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  1. 1

    The International Conference on Population and Development, September 5-13, 1994, Cairo, Egypt. Nepal's country report.

    Nepal. National Planning Commission

    Kathmandu, Nepal, National Planning Commission, 1993 Sep. vi, 49 p.

    Prepared for the 1994 International Conference on Population and Development, this country report from Nepal opens with a description of the geographic features and administrative regions, zones, and districts of the country. 91% of the population of Nepal is rural, and agriculture accounts for 57% of the gross domestic product. Nepal has made some socioeconomic gains from 1961 to 1991 which are reflected in improved life expectancy (from 34 to 54.4 years), a decline in the infant mortality rate (from 200 to 102), and an improvement in the literacy rate (from 9 to > 40%). However, the per capital income of US $180 and rapid population growth have impeded improvement in the standard of living. The new government of Nepal is committed to establishing a better balance between population and the environment. This report provides a discussion of population growth and structure; population distribution, urbanization, and migration; the environment and sustainable development; the status of women; population policies and programs (highlighting the population policy of the plan for 1992-97); the national family planning program and health programs; and intervention issues. A 15-point summary is provided, and details of the objectives, priorities, and major policy thrust in regard to population and development of the Eight Plan (1992-97) are appended.
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  2. 2

    Government of Sierra Leone. National report on population and development. International Conference on Population and Development 1994.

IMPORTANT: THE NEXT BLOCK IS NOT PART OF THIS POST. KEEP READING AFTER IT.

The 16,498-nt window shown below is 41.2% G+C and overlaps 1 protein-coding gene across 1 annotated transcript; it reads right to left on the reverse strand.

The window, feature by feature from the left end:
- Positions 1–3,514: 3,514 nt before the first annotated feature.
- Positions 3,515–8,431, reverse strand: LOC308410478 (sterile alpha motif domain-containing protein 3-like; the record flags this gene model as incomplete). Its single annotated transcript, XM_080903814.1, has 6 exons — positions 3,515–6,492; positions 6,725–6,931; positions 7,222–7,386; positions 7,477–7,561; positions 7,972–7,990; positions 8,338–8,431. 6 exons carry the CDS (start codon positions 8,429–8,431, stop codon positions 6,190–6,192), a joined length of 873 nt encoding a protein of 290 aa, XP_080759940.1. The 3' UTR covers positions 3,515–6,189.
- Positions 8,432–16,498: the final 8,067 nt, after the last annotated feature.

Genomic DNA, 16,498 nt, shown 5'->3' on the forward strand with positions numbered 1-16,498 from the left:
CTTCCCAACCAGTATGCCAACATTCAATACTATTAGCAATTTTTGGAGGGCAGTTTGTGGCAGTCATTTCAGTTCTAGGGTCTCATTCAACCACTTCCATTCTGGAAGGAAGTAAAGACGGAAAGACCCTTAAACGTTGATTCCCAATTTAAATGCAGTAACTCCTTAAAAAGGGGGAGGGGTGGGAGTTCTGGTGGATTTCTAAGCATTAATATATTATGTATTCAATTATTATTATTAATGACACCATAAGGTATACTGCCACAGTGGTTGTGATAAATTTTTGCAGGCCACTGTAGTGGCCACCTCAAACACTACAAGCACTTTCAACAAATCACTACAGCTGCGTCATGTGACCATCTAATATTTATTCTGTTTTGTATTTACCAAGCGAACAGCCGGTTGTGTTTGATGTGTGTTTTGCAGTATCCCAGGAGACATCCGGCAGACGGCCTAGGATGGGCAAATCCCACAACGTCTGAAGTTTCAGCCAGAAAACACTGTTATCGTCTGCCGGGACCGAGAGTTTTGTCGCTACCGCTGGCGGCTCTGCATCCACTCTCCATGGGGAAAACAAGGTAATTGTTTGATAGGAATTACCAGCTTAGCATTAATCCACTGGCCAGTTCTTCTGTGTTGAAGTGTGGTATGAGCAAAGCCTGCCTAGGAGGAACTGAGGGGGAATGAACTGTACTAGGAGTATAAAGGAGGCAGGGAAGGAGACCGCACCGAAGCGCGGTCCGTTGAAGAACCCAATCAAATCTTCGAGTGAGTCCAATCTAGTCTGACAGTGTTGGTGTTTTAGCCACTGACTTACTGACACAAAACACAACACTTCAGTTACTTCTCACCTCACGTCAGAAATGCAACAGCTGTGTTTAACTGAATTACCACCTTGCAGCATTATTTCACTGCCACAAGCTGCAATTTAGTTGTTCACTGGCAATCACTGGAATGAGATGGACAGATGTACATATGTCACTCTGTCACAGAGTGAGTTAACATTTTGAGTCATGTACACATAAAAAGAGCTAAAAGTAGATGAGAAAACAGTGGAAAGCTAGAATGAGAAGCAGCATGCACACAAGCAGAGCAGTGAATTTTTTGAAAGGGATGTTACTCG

Sierra Leone. National Population Commission

    Freetown, Sierra Leone, National Population Commission, 1994. [4], 15, [4] p.

    The government of Sierra Leone is very concerned about the poor health status of the country as expressed by the indicators of a high maternal mortality rate (700/100,000), a total fertility rate of 6.2 (in 1985), a crude birth rate of 47/1000 (in 1985), an infant mortality rate of 143/1000 (in 1990), and a life expectancy at birth of only 45.7 years. A civil war has exacerbated the already massive rural-urban migration in the country. Despite severe financial constraints, the government has contributed to the UN Population Fund and continues to appeal to the donor community for technical and financial help to support the economy in general and population programs in particular. Sierra Leone has participated in preparations for and fully supports the 1994 International Conference on Population and Development. This document describes Sierra Leone's past, present, and future population and development linkages. The demographic context is presented in terms of size and growth rate; age and sex composition; fertility; mortality; and population distribution, migration, and urbanization. The population policy planning and program framework is set out through discussions of the national perception of population issues, the national population policy, population in development planning, and a profile of the national population program [including maternal-child health and family planning (FP) services; information, education, and communication; data collection, analysis, and research; primary health care, population and the environment; youth and adolescents and development; women and development; and population distribution and migration]. The operational aspects of the program are described with emphasis on political and national support, FP service delivery and coverage, monitoring and evaluation, and funding. The action plan for the future includes priority concerns; an outline of the policy framework; the design of population program activities; program coordination, monitoring, and evaluation; and resource mobilization. The government's commitment is reiterated in a summary and in 13 recommendations of action to strengthen the population program, address environmental issues, improve the status of women, improve rural living conditions, and improve data collection.
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